I am going for 501st HWT approval, but if I don't get approved with this pack, I won't be too torn up about it. I can build another one sometime down the road that is CRL exact at some point. On this build, I just really wanted to challenge myself to translate what I see on screen to an actual prop. Honestly, I may have already gone just enough of the rails with my build as to not get approved. Maybe mid-build I'll 180 and just do the CRL, I don't know lol.

Edited by DEVOLVER

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Happy 2019 to all! I have a few small updates:

 

My biggest goal on this radio was to give a sense of depth. For the entire build, I have been building "up" but you can only go so far before it gets unwieldy to attach more layers. The only place left was to go down:

Jbkw9Z.jpg

 

I measured and cut the areas out of the photo box and then glued the new styrene layers on top.


I started working on the dial area recently. My goal here was to make it look akin to what the old Sonix radios look like. I notice that most of the dials on those are inset, as seen here:
0tKxzA.jpg eF8Wxr.jpg

 

I cut out two pieces of styrene and traced the shape of the dials onto one of the pieces after measuring where they should be placed. I then attached the two pieces together via E6000:

dsdleW.jpg

 

For the dials, I am using light switch dimmer knobs that can be found at Lowes or any other hardware store. I laid them in to check the fit:
TEmRlJ.jpg

 

One detail I wanted to achieve on the pack is that the dials actually turn. I just wanted to have this for the sake of "realism" :P.

 

I used to work on guitars a bit and remembered I had some left over potentiometers aka volume knobs. They looked perfect and fit the knobs exactly. These in particular are DiMarzio 250k split shaft:
xlOVMa.jpg ykIp4g.jpg

 

With the knob attached:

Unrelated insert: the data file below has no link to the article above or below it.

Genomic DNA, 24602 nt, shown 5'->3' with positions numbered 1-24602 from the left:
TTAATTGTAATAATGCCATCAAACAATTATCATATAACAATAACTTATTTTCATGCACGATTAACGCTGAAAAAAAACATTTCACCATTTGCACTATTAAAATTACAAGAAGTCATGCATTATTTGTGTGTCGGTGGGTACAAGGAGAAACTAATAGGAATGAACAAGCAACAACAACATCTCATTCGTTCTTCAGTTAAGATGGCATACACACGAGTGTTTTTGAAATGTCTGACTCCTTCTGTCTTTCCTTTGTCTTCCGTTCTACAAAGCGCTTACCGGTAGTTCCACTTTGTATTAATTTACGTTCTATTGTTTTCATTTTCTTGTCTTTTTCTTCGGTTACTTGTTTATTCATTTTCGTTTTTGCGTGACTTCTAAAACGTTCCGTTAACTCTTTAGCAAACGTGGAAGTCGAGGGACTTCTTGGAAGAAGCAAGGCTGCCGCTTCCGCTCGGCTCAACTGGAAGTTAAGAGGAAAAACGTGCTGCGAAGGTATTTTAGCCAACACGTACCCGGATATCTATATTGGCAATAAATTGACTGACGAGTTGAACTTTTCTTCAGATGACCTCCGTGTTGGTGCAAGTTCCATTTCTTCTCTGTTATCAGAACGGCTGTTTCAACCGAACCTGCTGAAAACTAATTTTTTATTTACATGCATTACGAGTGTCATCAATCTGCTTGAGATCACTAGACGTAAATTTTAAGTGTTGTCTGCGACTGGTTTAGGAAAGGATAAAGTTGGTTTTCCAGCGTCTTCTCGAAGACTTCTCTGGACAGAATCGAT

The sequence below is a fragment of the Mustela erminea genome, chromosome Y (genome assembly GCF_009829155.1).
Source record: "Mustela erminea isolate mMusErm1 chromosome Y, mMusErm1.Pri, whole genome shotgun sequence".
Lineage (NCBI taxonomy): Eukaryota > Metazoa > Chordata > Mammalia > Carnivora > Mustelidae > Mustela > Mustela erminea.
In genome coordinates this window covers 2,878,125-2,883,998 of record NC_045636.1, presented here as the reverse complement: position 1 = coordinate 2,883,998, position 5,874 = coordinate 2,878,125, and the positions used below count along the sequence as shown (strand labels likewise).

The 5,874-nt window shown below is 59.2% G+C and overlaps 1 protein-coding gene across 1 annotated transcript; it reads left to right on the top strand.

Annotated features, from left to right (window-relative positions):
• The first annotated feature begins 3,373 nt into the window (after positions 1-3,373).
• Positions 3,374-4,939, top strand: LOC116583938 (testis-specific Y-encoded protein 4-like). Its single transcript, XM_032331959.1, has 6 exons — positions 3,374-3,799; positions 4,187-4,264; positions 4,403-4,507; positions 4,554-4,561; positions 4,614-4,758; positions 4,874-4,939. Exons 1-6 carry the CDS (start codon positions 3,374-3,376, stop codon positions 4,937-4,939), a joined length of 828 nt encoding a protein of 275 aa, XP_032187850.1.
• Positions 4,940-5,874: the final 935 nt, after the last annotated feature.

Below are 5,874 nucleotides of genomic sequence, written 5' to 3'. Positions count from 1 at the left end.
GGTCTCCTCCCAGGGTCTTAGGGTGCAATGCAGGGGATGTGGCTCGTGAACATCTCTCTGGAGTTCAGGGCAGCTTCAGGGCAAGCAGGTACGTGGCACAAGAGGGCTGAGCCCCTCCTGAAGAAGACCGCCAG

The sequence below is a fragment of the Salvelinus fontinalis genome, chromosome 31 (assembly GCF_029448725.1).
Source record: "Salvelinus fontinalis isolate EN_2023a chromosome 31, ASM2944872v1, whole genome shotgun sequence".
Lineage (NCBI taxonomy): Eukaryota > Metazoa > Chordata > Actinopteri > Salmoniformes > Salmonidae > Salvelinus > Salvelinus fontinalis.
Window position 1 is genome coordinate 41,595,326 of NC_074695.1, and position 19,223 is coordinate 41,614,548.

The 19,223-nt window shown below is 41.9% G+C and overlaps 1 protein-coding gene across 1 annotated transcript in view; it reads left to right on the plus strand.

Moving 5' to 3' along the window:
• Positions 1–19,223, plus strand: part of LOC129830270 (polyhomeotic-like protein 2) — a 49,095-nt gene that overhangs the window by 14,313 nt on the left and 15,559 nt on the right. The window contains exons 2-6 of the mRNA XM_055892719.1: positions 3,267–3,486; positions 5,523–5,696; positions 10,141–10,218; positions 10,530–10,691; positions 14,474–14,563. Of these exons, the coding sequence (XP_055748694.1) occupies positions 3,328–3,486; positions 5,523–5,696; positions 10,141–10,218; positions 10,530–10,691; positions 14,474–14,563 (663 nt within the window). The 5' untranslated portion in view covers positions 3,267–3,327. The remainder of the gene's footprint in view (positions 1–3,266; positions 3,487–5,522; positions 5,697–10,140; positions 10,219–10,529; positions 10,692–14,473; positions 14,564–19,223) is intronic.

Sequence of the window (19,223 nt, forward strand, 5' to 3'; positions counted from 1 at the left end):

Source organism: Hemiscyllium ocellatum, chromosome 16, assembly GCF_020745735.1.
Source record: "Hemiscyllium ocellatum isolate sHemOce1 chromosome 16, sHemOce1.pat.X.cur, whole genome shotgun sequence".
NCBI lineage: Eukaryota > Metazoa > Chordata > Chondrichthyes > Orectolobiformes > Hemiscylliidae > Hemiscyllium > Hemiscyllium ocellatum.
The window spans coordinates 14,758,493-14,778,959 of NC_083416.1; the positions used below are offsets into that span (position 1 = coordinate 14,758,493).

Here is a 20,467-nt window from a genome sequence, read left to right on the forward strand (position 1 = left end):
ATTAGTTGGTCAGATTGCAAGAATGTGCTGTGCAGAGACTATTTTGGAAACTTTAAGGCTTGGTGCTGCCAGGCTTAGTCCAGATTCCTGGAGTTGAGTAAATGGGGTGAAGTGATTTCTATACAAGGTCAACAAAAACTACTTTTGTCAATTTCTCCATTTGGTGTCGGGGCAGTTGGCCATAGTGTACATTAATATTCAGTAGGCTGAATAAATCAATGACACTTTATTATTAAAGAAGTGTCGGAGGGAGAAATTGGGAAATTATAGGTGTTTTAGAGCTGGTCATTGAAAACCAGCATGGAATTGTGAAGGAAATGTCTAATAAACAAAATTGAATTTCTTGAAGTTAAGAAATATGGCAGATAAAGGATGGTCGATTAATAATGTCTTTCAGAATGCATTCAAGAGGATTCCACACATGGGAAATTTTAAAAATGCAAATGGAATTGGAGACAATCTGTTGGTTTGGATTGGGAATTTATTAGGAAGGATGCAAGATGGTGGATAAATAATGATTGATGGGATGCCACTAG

ACEfcJ.jpg

 

I also wanted to match the greeblies and screws to the game screen shot reference seen here:
wNlRoQ.jpg

 

When zoomed in, the greeblies circled in red are either small machine screws or pop rivets painted black. The greeblie circled with blue is a machine screw or the like painted black.

 

The CRL states:
Backpack must be styled after and closely matches the backpack seen in the Battlefront series as seen in reference photos. No video monitors, extra greeblies. lights of any sort or attachments not seen in photos can be visible.

 

Well, there it is in an actual screenshot image directly from the game. So onward!

For the big screw in the top right, I used these. Metric pan head screws in size M5-.80x25mm. You will need the corresponding nut and washer, of course:

F2nIWh.jpg

 

For the smaller greeblies, I used a hammer to remove the center section of a 1/8" pop rivet:

1yf2Qv.jpg

 

Drilled the appropriate holes and laid them in. The pop rivets will be glued in. So, roughly, here's what we have so far using rough placement:

2Tn3HD.jpg iz8gjR.jpg

 

I still need to cut and place the lower panels of course. After that, I will begin filling in gaps and smoothing out details with bondo and milliput before painting.

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So, besides paint, I have completed the radio box.

 

I got the knobs and lower panels fully installed and then used Milliput and Bondo to fill in and refine any open space and square up the box:

EubeOs.jpg 

 

CZHsat.jpg

 

gIN78a.jpg

 

I also got the other grid panel installed:

3HIXlG.jpg